Friday, January 28, 2005


Even more about Cramer’s investment performance!

Okay, perhaps I jumped the gun by giving Cramer credit for handily beating the S&P 500 over the past 3 years. The facts are not in question: Cramer’s Realmoney portfolio did beat the S&P by about 6 percent annually since the beginning of January 2002.

What’s at issue is the interpretation of this result. Let me explain. Cramer invests in relatively large stocks that comprise the S&P 500. Thus, it seems reasonable that one should compare his results to the S&P 500. Yes, but not quite. You see, when investors pick stocks from the S&P 500, they don’t typically weight their portfolios by the capitalization of each stock. So if I wanted to buy Intel and Tupperware because I thought they were both great companies, there’s no reason why I would buy 100 times more TUP than INTC simply because INTC has a market capitalization 100 times that of TUP.

Thus, when benchmarking performance, one should use an index that gives equal weight to the stocks in the S&P 500 (the equal weight index), as opposed to the standard S&P 500 index that one always sees that weights the stocks based on their market capitalization. Now, as it turns out, over long periods of time, the market capitalization S&P 500 index tends to yield about the same return as the equal weighted S&P 500 (well, almost as large since midcaps have historically outperformed large caps by a small margin). However, as this chart shows (after opening, click the 'compare to' button), the past 5 years have been exceptional, with the equal weight index outpacing the market cap index by an incredible 55 percent on a cumulative basis. Since the beginning of 2002 (when Cramer's portfolio was formed), the equal weighted S&P 500 index has outperformed the market cap weighted S&P 500 index cumulatively by about 22 percent. Moreover, the equal weighted S&P 500 index has even outperformed the Russell 2000 over that time.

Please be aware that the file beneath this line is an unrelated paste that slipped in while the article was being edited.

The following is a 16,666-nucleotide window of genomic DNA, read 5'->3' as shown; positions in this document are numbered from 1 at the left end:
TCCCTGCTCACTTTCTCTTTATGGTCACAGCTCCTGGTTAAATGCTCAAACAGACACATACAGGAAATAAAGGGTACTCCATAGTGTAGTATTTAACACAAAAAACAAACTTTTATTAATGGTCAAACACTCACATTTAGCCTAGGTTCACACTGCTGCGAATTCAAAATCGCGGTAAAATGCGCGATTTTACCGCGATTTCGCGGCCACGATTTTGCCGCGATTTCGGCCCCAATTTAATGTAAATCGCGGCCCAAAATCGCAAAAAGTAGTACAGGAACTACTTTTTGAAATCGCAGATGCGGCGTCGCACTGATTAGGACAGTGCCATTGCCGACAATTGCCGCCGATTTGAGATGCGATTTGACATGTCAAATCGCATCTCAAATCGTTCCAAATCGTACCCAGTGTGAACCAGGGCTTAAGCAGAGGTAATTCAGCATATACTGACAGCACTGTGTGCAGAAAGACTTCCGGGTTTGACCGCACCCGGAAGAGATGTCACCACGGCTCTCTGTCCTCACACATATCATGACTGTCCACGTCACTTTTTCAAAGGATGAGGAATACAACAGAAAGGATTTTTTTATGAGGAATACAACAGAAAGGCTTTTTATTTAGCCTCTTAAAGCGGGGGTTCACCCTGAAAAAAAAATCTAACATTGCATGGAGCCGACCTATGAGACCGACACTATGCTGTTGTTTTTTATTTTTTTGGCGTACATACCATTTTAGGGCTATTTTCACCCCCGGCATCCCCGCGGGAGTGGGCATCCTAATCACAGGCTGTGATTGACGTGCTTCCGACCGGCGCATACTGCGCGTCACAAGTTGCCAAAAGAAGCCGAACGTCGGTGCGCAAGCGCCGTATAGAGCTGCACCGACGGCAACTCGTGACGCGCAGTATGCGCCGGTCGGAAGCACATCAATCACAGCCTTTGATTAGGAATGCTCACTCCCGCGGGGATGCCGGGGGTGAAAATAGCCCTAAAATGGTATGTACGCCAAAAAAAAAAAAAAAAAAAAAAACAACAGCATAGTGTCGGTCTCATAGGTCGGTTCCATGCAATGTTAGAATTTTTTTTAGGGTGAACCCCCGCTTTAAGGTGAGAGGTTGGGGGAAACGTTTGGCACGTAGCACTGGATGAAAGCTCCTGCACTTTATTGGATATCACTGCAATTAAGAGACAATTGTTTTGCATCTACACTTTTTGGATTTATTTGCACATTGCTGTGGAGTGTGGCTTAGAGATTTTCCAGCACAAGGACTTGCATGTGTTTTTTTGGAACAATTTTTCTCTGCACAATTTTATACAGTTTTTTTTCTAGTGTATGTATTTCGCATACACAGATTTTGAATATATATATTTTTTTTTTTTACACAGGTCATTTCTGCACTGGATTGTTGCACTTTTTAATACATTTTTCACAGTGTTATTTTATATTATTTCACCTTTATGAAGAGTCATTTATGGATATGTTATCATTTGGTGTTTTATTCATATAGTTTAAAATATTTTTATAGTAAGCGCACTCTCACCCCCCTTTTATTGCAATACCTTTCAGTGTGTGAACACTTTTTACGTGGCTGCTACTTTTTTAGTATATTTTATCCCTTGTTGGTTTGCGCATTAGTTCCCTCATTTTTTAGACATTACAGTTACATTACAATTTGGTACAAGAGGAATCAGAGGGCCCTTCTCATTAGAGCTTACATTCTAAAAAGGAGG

And by how much has Cramer outperformed the market cap weighted S&P 500 in that time? Oh, by about 22 percent. In other words, Cramer’s portfolio has done no better than the equal weight S&P 500 index. Now, I am not going to disparage the for advertising the fact that Cramer has beaten the market cap weighted S&P 500. That’s the benchmark that everyone uses, including myself. Furthermore, no matter whether one likes or dislikes him, it's hard to deny that he is a smart guy with lots of brilliant insight into how the stock market works. However, the fact remains that Cramer’s portfolio has done about as well over the past 3 years as the average return on 1 million portfolios constructed by taking the stock picks of 1 million monkeys throwing darts at a list of stocks in the S&P 500. Come to think of it, there is a certain simian quality about the guy...

Interesting post about the S&P equally weighted. Made me realize how many non-tech stocks have gone on to all-time new highs and how the bear market wasn't as bad as most people make it seem.
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